Christmas may be long past, but northwest Iowa's mysterious "Santa" is still at work spreading the kindness.
Pilot-Tribune readers may remember a Christmastime feature on Caroll Kies, who operates a hometown diner in Odebolt and bakes some of the meanest cinnamon rolls and cherry pie you've ever tasted.
When a bearded man wandered in off the street long after she had closed up shop one day, asking about a meal, Kies didn't have the heart to turn him away. Not knowing if he could pay, and with the ovens turned off and cold, she scrounged in the rerigerator for three pieces of chicken she had saved and a slice of her homemade pie. They talked about the winter storms, and the gloomy economy, which is taking a toll on the little cafe like everyone else.
The man, who said he was from Storm Lake and in town to play Santa Claus for an event, gave her a $5 bill in payment, and as he went out the door, looked back. "Have a Merry Christmas, Caroll," he said.
Later, she found the $100 bill he had hidden under his plate.
She felt guilty taking the money, but had no idea of the benefactor's identity. She used most of the funds for donations to good causes - a Gospel Mission, and the Paralyzed Veterans of America. And she thought that's where the story ended.
After the story appeared in the newspaper, "Santa" recently sent a letter to Carol, saying he had enjoyed the article and that he appreciated the special meal he had been given on her off hours. "It isn't the gifts you have but the gifts you give away that are important," he wrote, wishing her a good year.
Enclosed was another $100 bill.
And a calling card. "Acts of Random Kindness: Pass it On," it reads; on the back "Remember God Loves You."
Realizing that she is struggling, other customers have responded with cards including generous gifts of funds. Just a little tip for all those slices of pie and cinnamon rolls she has shared over the years.
Carol says she is humbled by it all. "How can I ever quit and leave here?" she says of the friendly little cafe.
While she shied away from the publicity, her husband Roger encouraged her to share what had happened. Readers from across northwest Iowa have been touched and commented to them; some people have made the trip to Odebolt especially to see the diner where Santa Claus showed up hungry.
And maybe the story isn't finished yet.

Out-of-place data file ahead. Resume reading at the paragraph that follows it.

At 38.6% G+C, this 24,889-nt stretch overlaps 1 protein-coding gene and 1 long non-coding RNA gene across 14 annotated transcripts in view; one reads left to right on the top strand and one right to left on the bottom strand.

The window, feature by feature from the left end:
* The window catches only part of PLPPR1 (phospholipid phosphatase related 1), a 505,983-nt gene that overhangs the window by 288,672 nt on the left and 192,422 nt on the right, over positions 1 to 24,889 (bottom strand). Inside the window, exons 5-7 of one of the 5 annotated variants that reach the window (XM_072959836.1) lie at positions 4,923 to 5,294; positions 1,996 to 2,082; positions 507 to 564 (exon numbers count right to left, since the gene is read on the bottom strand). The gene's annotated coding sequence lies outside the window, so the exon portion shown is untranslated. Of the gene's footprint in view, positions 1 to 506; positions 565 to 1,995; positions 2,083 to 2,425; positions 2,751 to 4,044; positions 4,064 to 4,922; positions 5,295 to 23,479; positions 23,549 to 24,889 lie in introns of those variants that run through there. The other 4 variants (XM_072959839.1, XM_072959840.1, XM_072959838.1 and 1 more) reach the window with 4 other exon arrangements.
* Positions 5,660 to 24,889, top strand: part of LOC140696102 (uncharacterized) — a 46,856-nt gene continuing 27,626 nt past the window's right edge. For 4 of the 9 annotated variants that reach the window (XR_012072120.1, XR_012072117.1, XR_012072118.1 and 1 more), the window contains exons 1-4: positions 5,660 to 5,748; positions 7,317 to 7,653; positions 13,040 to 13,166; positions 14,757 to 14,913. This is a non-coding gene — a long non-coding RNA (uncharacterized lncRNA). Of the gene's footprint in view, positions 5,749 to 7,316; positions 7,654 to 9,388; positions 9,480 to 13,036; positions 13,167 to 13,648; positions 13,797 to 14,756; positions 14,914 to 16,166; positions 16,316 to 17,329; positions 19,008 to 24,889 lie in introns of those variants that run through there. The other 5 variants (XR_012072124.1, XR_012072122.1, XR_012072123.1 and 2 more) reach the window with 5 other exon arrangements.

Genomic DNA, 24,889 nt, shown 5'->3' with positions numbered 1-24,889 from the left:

Not long ago, Carol received a call from a young woman who asked if her diner was open. Caroll said that it was closed and she was just finishing up cleaning. The woman was silent for a moment, and then said she had a 7-year-old daughter who wanted to meet her.
Caroll said she had no food prepared, but that her door is always open and that they would surely be welcome.
Another silence. What the girl really wanted to know, the mother said, was if Carol could describe Santa's beard for her. Knowing what the woman was talking about right away, she did: describing the gray and white brush in the best detail she could recall. The caller seemed satisfied, and they never heard from her again.
They can only assume that somwhere, a little girl had figured out the identity of the mystery Santa.
Finally, the story seems to have taken on a life of its own. Harvey Keller, the retired former barber in town, received a call from his daughter living in Washington State, that their newspaper in Seattle had somehow heard of the Santa story and run it as "Santa's Visit to Caroll's Kitchen."
"The feedback has been unbelieveable," Roger says. A student of Lakota culture, he chalks it up to, as the Sioux once said as a greeting to their relations, "Mahtakuway Oyasin" - translation, "Good gift, Good deed, Good story." Just in case Storm Lake's mystery Santa is reading, the Kies wanted him to know, and to say thank you for all he has done.
"Perhaps everyone needed a warm story in this cold winter; perhaps a happy story is needed in this bad economy," Roger says.